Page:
But the law lets the airline throw people off, so throw people off they did. Offering more money wouldn’t have cost them much, their customers would have been happy, AND NO ONE WOULD HAVE SENT VIRAL VIDEOS OF A LITTLE OLD MAN GETTING BEATEN UP ON THE AIRLINE’S ORDERS.

It would have been a win-win. United decided to make it a lose-lose.

The Small Word

Now for the small word. United deserves a lot of the abuse it’s getting, but not quite all. An airline’s a huge, very complicated, very expensive operation. It has, literally, lots of moving parts. Planes and their crews have to be here, then there, then there at certain times. If they’re not, people don’t get where they want or need to go when they want or need to get there.

Things happen to prevent that. The plane or crew are here when they should be there. Sometimes the plane’s here and the crew’s there. Maybe thunderstorms grounded flights. Maybe the cabin crews all got the flu or several pilots had unexpected surgery. Maybe some clerk typed in the wrong information or some harried mid-level executive made the wrong decision. Maybe the computers glitched. Stuff happens.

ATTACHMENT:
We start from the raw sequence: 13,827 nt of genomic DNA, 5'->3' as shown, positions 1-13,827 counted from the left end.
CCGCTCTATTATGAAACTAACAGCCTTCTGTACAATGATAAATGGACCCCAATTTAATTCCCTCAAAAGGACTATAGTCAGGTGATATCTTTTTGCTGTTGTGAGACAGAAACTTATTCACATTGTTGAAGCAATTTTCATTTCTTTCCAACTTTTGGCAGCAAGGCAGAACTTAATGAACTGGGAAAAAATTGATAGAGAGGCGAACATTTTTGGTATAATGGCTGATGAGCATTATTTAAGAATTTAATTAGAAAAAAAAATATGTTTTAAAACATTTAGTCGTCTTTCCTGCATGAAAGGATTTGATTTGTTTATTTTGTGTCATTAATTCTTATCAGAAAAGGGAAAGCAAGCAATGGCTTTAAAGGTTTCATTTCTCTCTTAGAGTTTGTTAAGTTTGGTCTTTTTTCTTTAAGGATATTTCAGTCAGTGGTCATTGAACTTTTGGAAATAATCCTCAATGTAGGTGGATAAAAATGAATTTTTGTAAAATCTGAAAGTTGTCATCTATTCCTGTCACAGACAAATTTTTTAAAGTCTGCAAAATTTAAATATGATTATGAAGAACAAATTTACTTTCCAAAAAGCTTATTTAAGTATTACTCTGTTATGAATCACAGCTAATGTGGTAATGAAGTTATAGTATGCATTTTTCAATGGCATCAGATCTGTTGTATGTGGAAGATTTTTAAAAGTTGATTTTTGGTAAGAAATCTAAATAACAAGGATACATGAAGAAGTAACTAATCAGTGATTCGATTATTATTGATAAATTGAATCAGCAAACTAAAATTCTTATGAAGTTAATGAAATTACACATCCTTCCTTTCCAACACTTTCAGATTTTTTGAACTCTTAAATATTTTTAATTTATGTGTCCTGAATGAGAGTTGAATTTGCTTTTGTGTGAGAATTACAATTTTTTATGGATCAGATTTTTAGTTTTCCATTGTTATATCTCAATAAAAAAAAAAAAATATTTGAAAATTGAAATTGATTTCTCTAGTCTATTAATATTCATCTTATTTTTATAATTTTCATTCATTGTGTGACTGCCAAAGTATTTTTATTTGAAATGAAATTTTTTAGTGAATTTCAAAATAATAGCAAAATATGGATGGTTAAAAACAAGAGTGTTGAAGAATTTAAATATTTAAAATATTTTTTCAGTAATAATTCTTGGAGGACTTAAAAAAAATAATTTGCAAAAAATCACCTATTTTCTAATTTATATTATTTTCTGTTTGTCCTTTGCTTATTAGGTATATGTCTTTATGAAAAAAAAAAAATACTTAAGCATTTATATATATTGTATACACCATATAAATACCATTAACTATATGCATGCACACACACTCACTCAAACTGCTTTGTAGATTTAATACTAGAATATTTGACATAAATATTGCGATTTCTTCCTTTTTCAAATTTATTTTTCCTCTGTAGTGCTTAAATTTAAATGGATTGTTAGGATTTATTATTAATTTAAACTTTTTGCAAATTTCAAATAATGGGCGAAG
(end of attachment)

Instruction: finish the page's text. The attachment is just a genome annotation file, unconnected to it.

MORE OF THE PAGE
Sometimes you might have to get four crew members to a different airport and the only way you can get them there is on a plane that’s already full and already loaded. If you don’t, a whole planeload of people may find themselves seriously delayed or heading to a hotel for the night. Some of them might really have to get home and hours matter to them.

It doesn’t matter. If you don’t get those four people to the next airport, a whole planeload of people may find themselves seriously delayed or heading to a hotel for the night. Some of them might really have to get home and hours matter to them. One might have a very sick child or a wife just rushed to the emergency room. (Imagine, reader, if you were one of them.)

In other words, sometimes you might have to get four crew members to a different airport and the only way you can get them there is on a plane that’s already full and already loaded. Maybe someone screwed up, or maybe it just happened in a way no one could control.